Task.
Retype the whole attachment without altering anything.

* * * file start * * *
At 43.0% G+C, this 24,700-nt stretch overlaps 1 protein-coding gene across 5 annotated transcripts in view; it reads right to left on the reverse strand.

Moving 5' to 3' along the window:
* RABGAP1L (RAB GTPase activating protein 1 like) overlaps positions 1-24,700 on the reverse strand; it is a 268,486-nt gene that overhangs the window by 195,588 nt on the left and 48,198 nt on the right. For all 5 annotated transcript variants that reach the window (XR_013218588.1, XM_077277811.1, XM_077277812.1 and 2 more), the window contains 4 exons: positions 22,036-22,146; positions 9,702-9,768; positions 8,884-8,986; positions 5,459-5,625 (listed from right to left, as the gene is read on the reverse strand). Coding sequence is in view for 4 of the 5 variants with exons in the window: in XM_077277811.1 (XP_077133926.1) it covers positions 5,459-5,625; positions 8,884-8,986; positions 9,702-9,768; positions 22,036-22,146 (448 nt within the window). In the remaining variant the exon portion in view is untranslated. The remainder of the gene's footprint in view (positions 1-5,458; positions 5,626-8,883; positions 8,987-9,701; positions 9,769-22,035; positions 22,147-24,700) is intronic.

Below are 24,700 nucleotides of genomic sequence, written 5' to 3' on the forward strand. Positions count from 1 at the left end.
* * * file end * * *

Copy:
At 43.0% G+C, this 24,700-nt stretch overlaps 1 protein-coding gene across 5 annotated transcripts in view; it reads right to left on the reverse strand.

Moving 5' to 3' along the window:
* RABGAP1L (RAB GTPase activating protein 1 like) overlaps positions 1-24,700 on the reverse strand; it is a 268,486-nt gene that overhangs the window by 195,588 nt on the left and 48,198 nt on the right. For all 5 annotated transcript variants that reach the window (XR_013218588.1, XM_077277811.1, XM_077277812.1 and 2 more), the window contains 4 exons: positions 22,036-22,146; positions 9,702-9,768; positions 8,884-8,986; positions 5,459-5,625 (listed from right to left, as the gene is read on the reverse strand). Coding sequence is in view for 4 of the 5 variants with exons in the window: in XM_077277811.1 (XP_077133926.1) it covers positions 5,459-5,625; positions 8,884-8,986; positions 9,702-9,768; positions 22,036-22,146 (448 nt within the window). In the remaining variant the exon portion in view is untranslated. The remainder of the gene's footprint in view (positions 1-5,458; positions 5,626-8,883; positions 8,987-9,701; positions 9,769-22,035; positions 22,147-24,700) is intronic.

Below are 24,700 nucleotides of genomic sequence, written 5' to 3' on the forward strand. Positions count from 1 at the left end.